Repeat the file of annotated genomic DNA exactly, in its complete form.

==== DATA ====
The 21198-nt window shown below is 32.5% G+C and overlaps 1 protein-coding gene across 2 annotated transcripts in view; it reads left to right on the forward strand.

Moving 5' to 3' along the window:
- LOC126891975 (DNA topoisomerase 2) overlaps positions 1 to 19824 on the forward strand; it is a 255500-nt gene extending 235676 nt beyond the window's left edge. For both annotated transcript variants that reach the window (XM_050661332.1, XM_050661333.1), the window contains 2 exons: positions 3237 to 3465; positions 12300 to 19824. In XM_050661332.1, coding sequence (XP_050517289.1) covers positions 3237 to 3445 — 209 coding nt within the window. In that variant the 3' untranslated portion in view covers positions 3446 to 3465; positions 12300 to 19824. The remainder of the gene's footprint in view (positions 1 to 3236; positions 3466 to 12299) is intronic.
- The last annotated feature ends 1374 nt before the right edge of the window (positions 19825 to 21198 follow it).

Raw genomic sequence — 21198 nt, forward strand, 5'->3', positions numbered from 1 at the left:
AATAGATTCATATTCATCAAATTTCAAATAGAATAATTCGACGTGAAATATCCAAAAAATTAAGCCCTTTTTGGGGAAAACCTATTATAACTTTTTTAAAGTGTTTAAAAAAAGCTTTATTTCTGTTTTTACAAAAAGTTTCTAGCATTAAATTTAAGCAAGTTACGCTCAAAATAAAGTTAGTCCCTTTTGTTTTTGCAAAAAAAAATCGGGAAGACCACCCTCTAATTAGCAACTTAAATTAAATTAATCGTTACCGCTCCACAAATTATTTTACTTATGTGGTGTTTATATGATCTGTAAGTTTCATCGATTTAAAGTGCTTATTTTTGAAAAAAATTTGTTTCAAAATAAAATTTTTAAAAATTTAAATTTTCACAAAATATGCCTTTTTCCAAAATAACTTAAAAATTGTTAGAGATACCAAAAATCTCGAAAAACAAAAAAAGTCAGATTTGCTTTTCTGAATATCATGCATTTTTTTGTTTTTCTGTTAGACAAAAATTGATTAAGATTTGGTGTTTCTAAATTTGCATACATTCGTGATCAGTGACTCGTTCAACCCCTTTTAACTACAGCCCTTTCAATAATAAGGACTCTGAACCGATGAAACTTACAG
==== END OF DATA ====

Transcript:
The 21198-nt window shown below is 32.5% G+C and overlaps 1 protein-coding gene across 2 annotated transcripts in view; it reads left to right on the forward strand.

Moving 5' to 3' along the window:
- LOC126891975 (DNA topoisomerase 2) overlaps positions 1 to 19824 on the forward strand; it is a 255500-nt gene extending 235676 nt beyond the window's left edge. For both annotated transcript variants that reach the window (XM_050661332.1, XM_050661333.1), the window contains 2 exons: positions 3237 to 3465; positions 12300 to 19824. In XM_050661332.1, coding sequence (XP_050517289.1) covers positions 3237 to 3445 — 209 coding nt within the window. In that variant the 3' untranslated portion in view covers positions 3446 to 3465; positions 12300 to 19824. The remainder of the gene's footprint in view (positions 1 to 3236; positions 3466 to 12299) is intronic.
- The last annotated feature ends 1374 nt before the right edge of the window (positions 19825 to 21198 follow it).

Raw genomic sequence — 21198 nt, forward strand, 5'->3', positions numbered from 1 at the left:
AATAGATTCATATTCATCAAATTTCAAATAGAATAATTCGACGTGAAATATCCAAAAAATTAAGCCCTTTTTGGGGAAAACCTATTATAACTTTTTTAAAGTGTTTAAAAAAAGCTTTATTTCTGTTTTTACAAAAAGTTTCTAGCATTAAATTTAAGCAAGTTACGCTCAAAATAAAGTTAGTCCCTTTTGTTTTTGCAAAAAAAAATCGGGAAGACCACCCTCTAATTAGCAACTTAAATTAAATTAATCGTTACCGCTCCACAAATTATTTTACTTATGTGGTGTTTATATGATCTGTAAGTTTCATCGATTTAAAGTGCTTATTTTTGAAAAAAATTTGTTTCAAAATAAAATTTTTAAAAATTTAAATTTTCACAAAATATGCCTTTTTCCAAAATAACTTAAAAATTGTTAGAGATACCAAAAATCTCGAAAAACAAAAAAAGTCAGATTTGCTTTTCTGAATATCATGCATTTTTTTGTTTTTCTGTTAGACAAAAATTGATTAAGATTTGGTGTTTCTAAATTTGCATACATTCGTGATCAGTGACTCGTTCAACCCCTTTTAACTACAGCCCTTTCAATAATAAGGACTCTGAACCGATGAAACTTACAG